This becomes the last straw for God. Elijah is called to give Ahab this message:
“When you die, dogs are going to lick up your blood. Every male in your household will meet disaster. Stray mutts will eat your wife, and your relatives who die out in the country will be pecked apart by birds.”
But apparently the idea of him and his wife becoming Kibbles-n-Bits at the Humane Society is just what it takes for King Ahab to finally open his heart.
He rips his clothes, he puts on a sackcloth, he fasts, and he goes around humbled and acting dejected.
Finally, there is a breakthrough.
A 3 years drought did not do it. Fire from a sky did not do it. Rain from the heavens did not do it. Victory in battle did not do it.
The thought of he and his family being consumed by dogs and birds did it.
God is touched by Ahab’s actions. God acknowledges the change, and delays the disaster that’s set to befall the king.
Ahab, Ahab, Ahab.
His story would be funnier if it wasn’t so tragic; his story would be less tragic if it wasn’t so true.
Ahab’s narrative is such an interesting study in human nature when it comes to faith and when it comes to behavior.
We can look at the life of King Ahab and wonder “What point do we stop doing what we’re doing?” and “What point do we stop not doing what we’re not doing?”
For example, what if instead of blaming Elijah for the drought, Ahab looked at his own actions and how worshipping Baal was bringing misery upon the people and the land?
Was Ahab really that stubborn and thick headed that he allowed everyone and everything around him to suffer for three years?
What if instead of spending all that energy to hunt Elijah down, King Ahab turned back to God and said “I am so sorry for my mistakes. Please forgive me and stop punishing the people for my transgressions.”?
When God fought for Ahab, giving his enemies to him and delivering him from evil, Ahab should have made a better effort to do thing right.
A military victory would have been the perfect time to bring peace upon the land and to re-embrace the call to do justice, love kindness, and walk humbly with the Lord.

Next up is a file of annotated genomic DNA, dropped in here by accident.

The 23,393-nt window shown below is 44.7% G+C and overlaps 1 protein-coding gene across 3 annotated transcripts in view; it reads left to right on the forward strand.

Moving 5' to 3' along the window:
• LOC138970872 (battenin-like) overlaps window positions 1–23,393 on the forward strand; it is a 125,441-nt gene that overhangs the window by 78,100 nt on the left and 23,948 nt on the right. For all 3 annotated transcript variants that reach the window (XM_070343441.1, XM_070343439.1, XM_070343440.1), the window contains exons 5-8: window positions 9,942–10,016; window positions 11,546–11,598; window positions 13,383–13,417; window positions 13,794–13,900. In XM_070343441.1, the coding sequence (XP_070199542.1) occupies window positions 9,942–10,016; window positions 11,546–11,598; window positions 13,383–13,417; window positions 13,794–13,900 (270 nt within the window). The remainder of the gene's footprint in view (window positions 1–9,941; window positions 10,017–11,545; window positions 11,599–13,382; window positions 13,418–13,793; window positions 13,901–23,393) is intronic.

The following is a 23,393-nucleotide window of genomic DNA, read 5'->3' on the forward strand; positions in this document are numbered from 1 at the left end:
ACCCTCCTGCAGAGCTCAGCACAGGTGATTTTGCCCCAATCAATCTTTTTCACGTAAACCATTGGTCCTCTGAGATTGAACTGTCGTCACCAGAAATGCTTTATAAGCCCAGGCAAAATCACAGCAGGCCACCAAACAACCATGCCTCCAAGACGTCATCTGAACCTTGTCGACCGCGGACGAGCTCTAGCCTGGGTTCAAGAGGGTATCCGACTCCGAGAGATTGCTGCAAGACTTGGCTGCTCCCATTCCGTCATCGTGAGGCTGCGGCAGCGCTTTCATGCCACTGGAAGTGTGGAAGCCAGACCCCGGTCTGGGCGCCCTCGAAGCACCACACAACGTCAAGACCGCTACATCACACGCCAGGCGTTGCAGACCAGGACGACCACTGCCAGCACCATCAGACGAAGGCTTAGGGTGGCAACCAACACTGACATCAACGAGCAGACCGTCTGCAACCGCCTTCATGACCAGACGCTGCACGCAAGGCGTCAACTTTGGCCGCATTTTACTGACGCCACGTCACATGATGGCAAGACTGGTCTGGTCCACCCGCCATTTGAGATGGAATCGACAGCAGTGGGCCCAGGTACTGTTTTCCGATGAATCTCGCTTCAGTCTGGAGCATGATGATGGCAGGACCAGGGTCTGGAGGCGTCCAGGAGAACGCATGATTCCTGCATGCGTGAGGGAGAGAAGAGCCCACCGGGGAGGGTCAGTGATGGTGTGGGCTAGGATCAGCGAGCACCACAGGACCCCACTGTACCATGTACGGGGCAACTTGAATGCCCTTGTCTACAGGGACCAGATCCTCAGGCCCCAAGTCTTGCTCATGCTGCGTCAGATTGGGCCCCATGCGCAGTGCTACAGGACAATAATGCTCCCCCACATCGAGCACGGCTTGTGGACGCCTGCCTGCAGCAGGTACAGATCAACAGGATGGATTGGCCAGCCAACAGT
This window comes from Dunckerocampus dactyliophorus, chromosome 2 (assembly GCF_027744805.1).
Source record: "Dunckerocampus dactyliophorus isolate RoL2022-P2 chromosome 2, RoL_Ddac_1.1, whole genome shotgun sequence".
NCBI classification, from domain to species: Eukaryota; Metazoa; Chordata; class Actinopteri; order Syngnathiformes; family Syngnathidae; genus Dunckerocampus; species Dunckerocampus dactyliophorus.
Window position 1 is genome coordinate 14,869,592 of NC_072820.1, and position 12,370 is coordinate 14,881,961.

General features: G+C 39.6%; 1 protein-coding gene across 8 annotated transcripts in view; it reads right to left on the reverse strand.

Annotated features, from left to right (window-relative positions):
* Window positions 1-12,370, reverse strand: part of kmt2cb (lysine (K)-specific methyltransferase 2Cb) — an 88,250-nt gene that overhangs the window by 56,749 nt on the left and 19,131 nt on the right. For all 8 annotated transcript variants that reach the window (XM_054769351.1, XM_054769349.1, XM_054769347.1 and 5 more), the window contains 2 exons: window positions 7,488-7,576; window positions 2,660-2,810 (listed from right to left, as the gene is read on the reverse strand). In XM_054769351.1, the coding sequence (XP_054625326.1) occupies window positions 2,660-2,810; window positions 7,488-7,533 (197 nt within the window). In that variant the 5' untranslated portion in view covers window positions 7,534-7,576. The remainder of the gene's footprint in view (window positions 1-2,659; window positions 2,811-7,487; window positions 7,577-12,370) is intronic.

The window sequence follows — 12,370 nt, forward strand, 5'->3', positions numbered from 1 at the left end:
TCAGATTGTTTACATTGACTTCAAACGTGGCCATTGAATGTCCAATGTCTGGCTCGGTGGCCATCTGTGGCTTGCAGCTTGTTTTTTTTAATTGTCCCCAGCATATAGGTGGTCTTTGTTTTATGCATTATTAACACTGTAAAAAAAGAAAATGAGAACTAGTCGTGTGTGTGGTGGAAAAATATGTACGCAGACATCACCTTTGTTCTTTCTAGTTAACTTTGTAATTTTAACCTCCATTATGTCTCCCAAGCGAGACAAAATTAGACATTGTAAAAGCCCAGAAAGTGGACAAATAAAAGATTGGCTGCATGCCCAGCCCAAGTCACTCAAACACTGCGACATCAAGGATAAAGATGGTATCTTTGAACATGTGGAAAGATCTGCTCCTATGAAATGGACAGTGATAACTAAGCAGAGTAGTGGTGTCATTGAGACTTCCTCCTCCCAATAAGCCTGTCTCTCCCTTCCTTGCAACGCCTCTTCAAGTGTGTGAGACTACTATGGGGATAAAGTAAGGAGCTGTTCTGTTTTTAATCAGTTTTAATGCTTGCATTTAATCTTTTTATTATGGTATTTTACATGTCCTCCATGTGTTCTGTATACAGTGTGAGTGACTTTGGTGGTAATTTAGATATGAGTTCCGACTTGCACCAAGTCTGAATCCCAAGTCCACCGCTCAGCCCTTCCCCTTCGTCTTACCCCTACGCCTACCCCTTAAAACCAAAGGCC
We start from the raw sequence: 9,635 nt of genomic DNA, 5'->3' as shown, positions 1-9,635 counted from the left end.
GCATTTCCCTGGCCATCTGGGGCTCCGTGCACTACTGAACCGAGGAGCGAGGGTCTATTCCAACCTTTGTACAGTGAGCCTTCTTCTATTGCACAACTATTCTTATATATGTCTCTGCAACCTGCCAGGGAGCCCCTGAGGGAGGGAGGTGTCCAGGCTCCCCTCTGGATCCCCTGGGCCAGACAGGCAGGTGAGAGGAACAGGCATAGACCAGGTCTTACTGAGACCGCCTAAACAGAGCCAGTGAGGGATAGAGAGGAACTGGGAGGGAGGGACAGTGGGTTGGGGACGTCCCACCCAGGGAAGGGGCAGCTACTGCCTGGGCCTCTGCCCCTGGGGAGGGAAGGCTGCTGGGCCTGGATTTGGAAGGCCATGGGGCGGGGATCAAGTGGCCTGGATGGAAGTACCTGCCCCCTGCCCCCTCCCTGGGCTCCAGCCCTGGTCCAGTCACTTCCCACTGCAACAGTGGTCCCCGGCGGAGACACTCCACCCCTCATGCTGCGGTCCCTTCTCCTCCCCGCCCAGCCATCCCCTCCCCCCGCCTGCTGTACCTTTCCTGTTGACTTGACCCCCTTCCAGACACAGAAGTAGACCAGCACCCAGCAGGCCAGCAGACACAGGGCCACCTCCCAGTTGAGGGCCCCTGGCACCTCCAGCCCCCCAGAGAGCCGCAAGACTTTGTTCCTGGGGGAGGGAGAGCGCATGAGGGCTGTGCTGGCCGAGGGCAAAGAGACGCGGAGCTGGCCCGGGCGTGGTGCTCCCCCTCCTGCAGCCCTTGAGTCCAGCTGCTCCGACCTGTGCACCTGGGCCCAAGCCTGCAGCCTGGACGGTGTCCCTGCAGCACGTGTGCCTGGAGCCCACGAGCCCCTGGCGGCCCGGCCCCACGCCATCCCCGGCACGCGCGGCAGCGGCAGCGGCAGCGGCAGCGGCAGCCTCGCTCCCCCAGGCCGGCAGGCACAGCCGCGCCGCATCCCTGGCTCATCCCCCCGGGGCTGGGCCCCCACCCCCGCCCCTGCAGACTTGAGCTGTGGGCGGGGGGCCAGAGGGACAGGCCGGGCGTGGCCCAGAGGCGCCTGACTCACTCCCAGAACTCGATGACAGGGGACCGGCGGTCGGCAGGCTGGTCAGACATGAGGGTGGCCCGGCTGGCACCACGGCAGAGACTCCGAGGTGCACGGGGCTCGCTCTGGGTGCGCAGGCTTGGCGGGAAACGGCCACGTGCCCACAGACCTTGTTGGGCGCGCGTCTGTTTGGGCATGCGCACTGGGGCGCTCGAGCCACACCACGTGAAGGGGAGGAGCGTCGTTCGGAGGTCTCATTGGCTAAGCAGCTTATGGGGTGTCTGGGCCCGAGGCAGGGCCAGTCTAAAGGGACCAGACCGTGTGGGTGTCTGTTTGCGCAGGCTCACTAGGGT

Not cave in to consumerism and kill someone for a garden full of greens.
It shouldn’t have taken the fear of Fido feasting on his flesh for Ahab to turn back to God.
But you know what? I don’t think any of us have the right to judge King Ahab, because in many ways his story is our story.
How often do we need a mind-blowing miracle in order for us to believe God is real?
How often do we need to hear a prophetic word being spoken in order for us to realize we’ve brought a drought into our lives?
How often do we need to be reminded of our ancestors Abraham, Isaac, and Jacob, and all they’ve been through in order for us to believe?
How often do we have to be reminded that:
-once we were slaves in Egypt?
-God came to us in a manger?
-Jesus died upon and a cross and
-Christ was raised by God on the 3rd day?
How often do we have to be reminded of these things so that we believe, and by believing, we are empowered to act?
To be brave? To do what’s right? To confront unfairness?
To wonder if we’re possibly the cause of the dry spell?
To not be fooled and lured in by false idols, or things, or having the easiest access to the items we don’t need, but want?
How many of us here today are just one variation of King Ahab?
To many degrees, we all are. I am.
We’ve experienced fiery events. We’ve experienced an outpouring of blessings.
We’ve been given second, third, fourth chances to infinity.
We’ve received words of warning. We’ve received grace, and yet…
…yet we still act like we haven’t experienced a dang thing.
We fail to fully trust in God. We are quick to forget the wondrous things we’ve seen. We allow others to lead us down false paths. We punish those who speak the truth.
We lie, we trick, we inflict harm, we place the blame on others.
We turn from God again and again and again and again, no matter how many times God turns to us and says “I’m here, I’m here. I AM here.”
King Ahab was as far from imperfect as one can be, and we are not that far from him.
Fortunately, I believe that our God is patient. I believe that despite what some scriptures say, our God is kind.
Fortunately, I know that as human beings blessed with the gift of free will, we will never get things 100% right.
Fortunately because of Jesus I know that our God is full of grace and mercy, and we are given ample opportunities to learn, to grow from our mistakes and to be better versions of ourselves.
Fortunately, because of the Resurrection, I believe we have all of eternity, and beyond to do that learning, that growing, the evolving.
Sometimes we need fire from the sky to be woken up. Sometimes we need God to win our battles so we can do better than we are.
Sometimes we need to hear the harsh truth to realize that our actions do affect others.
It can start by remembering and realizing that there is more to the world than just us.
That there is the great Mystery and we are all part of the Holy Narrative.
Amen and amen.